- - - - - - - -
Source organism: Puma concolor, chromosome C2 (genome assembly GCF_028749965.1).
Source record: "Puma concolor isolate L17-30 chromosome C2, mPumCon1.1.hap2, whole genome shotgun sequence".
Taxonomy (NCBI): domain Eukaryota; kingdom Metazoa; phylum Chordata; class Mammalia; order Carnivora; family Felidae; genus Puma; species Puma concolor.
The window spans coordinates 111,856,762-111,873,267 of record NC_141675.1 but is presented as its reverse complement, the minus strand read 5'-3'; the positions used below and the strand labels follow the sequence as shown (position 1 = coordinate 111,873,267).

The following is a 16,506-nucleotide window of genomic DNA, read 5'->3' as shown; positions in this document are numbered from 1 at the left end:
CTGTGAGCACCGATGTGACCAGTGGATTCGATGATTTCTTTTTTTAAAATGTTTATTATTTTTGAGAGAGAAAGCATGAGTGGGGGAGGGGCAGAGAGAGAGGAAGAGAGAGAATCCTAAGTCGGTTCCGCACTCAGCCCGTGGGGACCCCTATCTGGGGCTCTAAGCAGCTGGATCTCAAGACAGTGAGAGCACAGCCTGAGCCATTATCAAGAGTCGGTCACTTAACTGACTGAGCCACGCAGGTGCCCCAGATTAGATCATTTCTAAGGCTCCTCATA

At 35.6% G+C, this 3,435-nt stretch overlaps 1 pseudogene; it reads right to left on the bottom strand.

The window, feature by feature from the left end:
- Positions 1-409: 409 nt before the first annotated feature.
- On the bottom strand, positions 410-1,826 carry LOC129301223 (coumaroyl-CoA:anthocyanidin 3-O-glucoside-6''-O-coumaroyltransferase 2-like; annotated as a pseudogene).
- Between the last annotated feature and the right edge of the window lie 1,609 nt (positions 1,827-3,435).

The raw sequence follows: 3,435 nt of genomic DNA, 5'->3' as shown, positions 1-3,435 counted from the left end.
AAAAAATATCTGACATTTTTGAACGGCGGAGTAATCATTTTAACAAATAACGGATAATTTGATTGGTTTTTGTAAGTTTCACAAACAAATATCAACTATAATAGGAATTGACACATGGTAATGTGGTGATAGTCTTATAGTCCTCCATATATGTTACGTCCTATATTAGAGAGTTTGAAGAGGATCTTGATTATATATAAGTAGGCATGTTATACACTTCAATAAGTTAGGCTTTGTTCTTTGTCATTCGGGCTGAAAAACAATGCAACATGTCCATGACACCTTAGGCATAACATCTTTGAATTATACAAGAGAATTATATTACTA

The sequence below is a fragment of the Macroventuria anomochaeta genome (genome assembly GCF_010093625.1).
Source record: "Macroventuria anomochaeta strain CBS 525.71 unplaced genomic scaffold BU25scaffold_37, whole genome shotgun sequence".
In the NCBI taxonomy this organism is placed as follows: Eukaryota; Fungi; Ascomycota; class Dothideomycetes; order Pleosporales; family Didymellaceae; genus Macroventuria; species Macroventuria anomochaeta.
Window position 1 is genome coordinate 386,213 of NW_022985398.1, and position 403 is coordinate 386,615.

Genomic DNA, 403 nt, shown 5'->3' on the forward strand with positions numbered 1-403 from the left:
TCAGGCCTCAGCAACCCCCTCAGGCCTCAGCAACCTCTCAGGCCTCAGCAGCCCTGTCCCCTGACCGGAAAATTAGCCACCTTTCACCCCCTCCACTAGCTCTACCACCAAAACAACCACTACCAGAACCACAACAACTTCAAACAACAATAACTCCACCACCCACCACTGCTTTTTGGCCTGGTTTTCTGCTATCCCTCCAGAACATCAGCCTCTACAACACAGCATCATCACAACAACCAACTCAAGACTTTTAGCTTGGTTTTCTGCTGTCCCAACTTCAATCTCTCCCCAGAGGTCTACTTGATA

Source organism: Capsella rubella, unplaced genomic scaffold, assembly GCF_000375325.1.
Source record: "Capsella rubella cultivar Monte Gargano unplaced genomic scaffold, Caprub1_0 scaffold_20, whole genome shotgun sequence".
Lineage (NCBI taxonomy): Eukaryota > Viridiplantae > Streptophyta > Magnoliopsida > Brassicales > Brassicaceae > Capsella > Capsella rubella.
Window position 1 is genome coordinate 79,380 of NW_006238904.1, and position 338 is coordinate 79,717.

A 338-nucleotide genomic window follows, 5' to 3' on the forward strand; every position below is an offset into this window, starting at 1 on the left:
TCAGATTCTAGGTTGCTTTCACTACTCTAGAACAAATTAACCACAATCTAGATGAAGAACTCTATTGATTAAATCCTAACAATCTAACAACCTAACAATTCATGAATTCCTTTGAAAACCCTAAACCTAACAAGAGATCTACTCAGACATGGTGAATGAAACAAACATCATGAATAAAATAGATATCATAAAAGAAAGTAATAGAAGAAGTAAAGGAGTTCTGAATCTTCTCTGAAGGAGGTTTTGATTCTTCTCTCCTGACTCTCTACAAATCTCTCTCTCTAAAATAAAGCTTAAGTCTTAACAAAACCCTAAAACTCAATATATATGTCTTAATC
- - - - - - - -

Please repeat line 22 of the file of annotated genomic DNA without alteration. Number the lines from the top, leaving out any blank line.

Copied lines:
Lineage (NCBI taxonomy): Eukaryota > Viridiplantae > Streptophyta > Magnoliopsida > Brassicales > Brassicaceae > Capsella > Capsella rubella.